Trop­i­cal Reign

The bi­en­nial Sin­ga­pore Gar­den Fes­ti­val is a spec­ta­cle of unique plantlife, some of which you could grow at home, writes Helen Young.

Australian House & Garden - - CONTENTS -

Aus­tralian land­scape de­sign­ers who tri­umphed at the lush Sin­ga­pore Gar­den Fes­ti­val.

Like ev­ery­thing in the trop­ics, the Sin­ga­pore Gar­den Fes­ti­val is a lush and im­mer­sive ex­pe­ri­ence. Held ev­ery two years at Gar­dens by the Bay, a wa­ter­front precinct sprawl­ing over more than 100ha, it’s a feast of flo­ral and gar­den dis­plays.

And ar­guably more rel­e­vant to Aus­tralian con­di­tions than the tra­di­tion-laden RHS Chelsea Flower Show in the UK.

More than 600,000 peo­ple vis­ited this year’s event in July. The ‘World of Colour’ theme was ex­plored in a range of show gar­dens, bal­cony gar­dens, or­chid ex­hibits and dozens of spe­cial dis­plays. There were botan­i­cal won­ders at ev­ery turn: frangi­pani trees clothed in fab­u­lous or­chids, hang­ing gar­dens stud­ded with colour­ful bromeli­ads, run­ner beans more than a me­tre long and ex­trav­a­gant as­sem­blies of cut flow­ers.

Among the de­sign­ers par­tic­i­pat­ing in the show-gar­den com­pe­ti­tion this year were two well-known Aus­tralian land­scape de­sign­ers, Jim Fog­a­rty and Myles Bald­win.

Mel­bourne-based Jim has more than 30 in­ter­na­tional de­sign awards, in­clud­ing 15 gold medals, to his name. Af­ter four pre­vi­ous medal-win­ning ap­pear­ances at Sin­ga­pore, Jim part­nered this year with close friend Andy Stur­geon, one of Bri­tain’s top de­sign­ers and a reg­u­lar win­ner at Chelsea. The two won gold for their Im­mer­sion gar­den, ded­i­cated to their chil­dren, which car­ried an un­der­ly­ing mes­sage about the im­por­tance of con­nect­ing with na­ture in an age of screen ad­dic­tion.

At the gar­den’s heart, inside a steel struc­ture that ref­er­enced the World Wide Web, lush trop­i­cal plants with bold fo­liage were used to ac­cen­tu­ate the im­por­tance of na­ture in life. The de­sign­ers added spice to the trop­i­cal pal­ette of cordy­lines, palms, cro­tons and bromeli­ads with fea­ture spec­i­mens sourced from all over the world. High­lights in­cluded the dragon’s blood tree ( Dra­caena draco), black ele­phant’s ear ( Colo­ca­sia ‘Black Magic’), bird’s-nest fern ( As­ple­nium nidus), an or­ange form of Aus­tralia’s golden penda ( Xan­thoste­mon) and ruf­fled fan palm ( Licuala gran­dis).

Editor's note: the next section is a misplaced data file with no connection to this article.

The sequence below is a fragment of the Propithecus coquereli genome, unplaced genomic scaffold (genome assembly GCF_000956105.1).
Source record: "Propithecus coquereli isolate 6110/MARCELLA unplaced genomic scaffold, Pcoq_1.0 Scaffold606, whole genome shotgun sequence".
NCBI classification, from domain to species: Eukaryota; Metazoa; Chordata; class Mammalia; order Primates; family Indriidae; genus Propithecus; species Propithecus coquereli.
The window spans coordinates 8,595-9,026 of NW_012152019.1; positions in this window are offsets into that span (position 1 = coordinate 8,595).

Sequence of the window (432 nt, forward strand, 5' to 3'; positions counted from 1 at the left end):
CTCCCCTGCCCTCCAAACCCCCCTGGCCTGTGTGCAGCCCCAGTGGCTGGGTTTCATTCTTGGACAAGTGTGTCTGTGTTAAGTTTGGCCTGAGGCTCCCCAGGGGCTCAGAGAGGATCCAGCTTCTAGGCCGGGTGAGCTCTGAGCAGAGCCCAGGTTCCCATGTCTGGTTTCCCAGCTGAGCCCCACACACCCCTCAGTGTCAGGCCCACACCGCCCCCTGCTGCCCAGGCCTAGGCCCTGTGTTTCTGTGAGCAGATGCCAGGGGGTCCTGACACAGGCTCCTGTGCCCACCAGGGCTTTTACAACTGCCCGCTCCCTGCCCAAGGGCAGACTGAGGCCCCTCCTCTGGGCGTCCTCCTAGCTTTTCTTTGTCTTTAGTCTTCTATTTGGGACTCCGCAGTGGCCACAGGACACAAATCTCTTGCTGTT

Syd­ney-based Myles has worked on some of Aus­tralia’s most sig­nif­i­cant gar­dens and land­scapes. In his de­but at Sin­ga­pore he won sil­ver for his Equa­to­rial Gar­de­nesque con­cept, in which he used trop­i­cal plants in the ex­u­ber­ant ‘gar­de­nesque’ style of the Vic­to­rian era, with a nod to the mod­ern peren­nial move­ment.

“Equa­to­rial gar­dens are the most ex­cit­ing visual dis­plays of form and tex­ture,” says Myles. “Year-round colour and big, bold fo­liage, ex­otic iri­des­cent flow­ers and spec­tac­u­lar growth rates are the stuff of dreams to the tem­per­ate gar­dener.”

In­spired by Sin­ga­pore’s colo­nial era, his de­sign fea­tured curved walls that formed a stage set­ting for plant­ing ar­range­ments and spec­i­men trees. A flag­stone path in­vited ex­plo­ration, lead­ing to a shady per­gola drip­ping with ran­goon creeper ( Com­bre­tum in­dicum) and past co­ral vine ( Antigonon lep­to­pus) tum­bling from ter­ra­cotta pots. To­tally lush and lovely.

Jim Fog­a­rty, land­scape de­signer ‘As you jour­ney into the heart of the Im­mer­sion gar­den, you en­ter a place where na­ture takes over, a calm and tran­quil, water-filled space.’

ABOVE LEFT Ruf­fled fan palms form a canopy in Jim Fog­a­rty’s Im­mer­sion gar­den, which also fea­tured (from top) Xan­thoste­mon ver­dugo­ni­anus, ti­bouch­ina and rosella. FAR LEFT AND LEFTAn ev­ergeen liana (Stro­phan­thus preussii) and white walls in the Equa­to­rial Gar­de­nesque dis­play.

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